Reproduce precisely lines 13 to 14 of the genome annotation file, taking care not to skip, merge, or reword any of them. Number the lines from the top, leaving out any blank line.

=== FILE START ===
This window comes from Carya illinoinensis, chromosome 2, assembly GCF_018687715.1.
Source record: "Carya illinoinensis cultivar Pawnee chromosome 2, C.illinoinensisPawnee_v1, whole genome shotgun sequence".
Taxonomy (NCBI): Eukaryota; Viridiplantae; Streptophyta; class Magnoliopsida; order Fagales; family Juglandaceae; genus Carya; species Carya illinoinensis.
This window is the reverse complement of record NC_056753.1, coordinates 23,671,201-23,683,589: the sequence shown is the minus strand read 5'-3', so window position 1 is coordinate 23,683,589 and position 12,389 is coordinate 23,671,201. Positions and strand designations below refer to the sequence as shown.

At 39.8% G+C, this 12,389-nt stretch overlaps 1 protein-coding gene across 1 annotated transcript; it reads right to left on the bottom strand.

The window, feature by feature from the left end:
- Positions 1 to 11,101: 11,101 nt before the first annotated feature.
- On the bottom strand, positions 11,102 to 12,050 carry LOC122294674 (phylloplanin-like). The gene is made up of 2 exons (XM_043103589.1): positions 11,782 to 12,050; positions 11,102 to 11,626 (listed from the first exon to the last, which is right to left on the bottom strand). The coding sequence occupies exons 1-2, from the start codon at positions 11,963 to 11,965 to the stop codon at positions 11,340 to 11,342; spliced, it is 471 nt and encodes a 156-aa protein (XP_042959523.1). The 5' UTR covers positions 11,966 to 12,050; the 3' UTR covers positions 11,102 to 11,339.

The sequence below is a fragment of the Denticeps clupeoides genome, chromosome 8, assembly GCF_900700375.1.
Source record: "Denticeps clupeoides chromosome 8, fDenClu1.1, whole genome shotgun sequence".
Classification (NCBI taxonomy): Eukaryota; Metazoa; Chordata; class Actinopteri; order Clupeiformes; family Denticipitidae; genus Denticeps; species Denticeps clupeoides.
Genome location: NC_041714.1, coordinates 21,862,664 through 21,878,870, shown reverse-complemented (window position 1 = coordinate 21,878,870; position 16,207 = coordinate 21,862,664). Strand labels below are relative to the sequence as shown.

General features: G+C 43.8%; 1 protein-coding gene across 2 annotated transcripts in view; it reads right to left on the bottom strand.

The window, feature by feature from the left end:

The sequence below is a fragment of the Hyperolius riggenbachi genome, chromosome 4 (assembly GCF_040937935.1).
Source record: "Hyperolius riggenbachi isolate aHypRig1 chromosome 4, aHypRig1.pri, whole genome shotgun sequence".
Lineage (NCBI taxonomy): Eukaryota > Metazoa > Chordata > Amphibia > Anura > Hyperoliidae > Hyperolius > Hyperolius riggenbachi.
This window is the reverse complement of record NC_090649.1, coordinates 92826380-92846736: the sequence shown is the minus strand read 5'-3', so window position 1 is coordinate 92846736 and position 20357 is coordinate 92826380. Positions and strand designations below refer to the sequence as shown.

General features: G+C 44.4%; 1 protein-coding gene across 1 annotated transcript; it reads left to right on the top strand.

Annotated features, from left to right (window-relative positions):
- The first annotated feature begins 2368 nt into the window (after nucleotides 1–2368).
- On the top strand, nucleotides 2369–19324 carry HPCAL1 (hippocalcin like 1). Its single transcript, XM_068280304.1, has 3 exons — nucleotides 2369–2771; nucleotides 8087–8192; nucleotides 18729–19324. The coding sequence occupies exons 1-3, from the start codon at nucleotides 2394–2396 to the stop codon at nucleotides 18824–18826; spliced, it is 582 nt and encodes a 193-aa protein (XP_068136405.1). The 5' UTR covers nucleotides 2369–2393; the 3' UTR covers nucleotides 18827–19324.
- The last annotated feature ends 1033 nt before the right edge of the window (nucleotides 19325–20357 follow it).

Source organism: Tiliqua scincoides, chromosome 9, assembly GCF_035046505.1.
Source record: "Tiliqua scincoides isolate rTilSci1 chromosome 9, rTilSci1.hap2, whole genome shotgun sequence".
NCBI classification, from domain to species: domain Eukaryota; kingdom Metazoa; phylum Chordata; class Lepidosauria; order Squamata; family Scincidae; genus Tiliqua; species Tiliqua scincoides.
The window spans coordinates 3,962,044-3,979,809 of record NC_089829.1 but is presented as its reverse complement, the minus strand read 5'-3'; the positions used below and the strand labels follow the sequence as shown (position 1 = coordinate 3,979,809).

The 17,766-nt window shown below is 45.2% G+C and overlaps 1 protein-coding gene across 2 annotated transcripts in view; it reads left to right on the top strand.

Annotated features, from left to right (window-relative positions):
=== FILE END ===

General features: G+C 43.8%; 1 protein-coding gene across 2 annotated transcripts in view; it reads right to left on the bottom strand.

The window, feature by feature from the left end: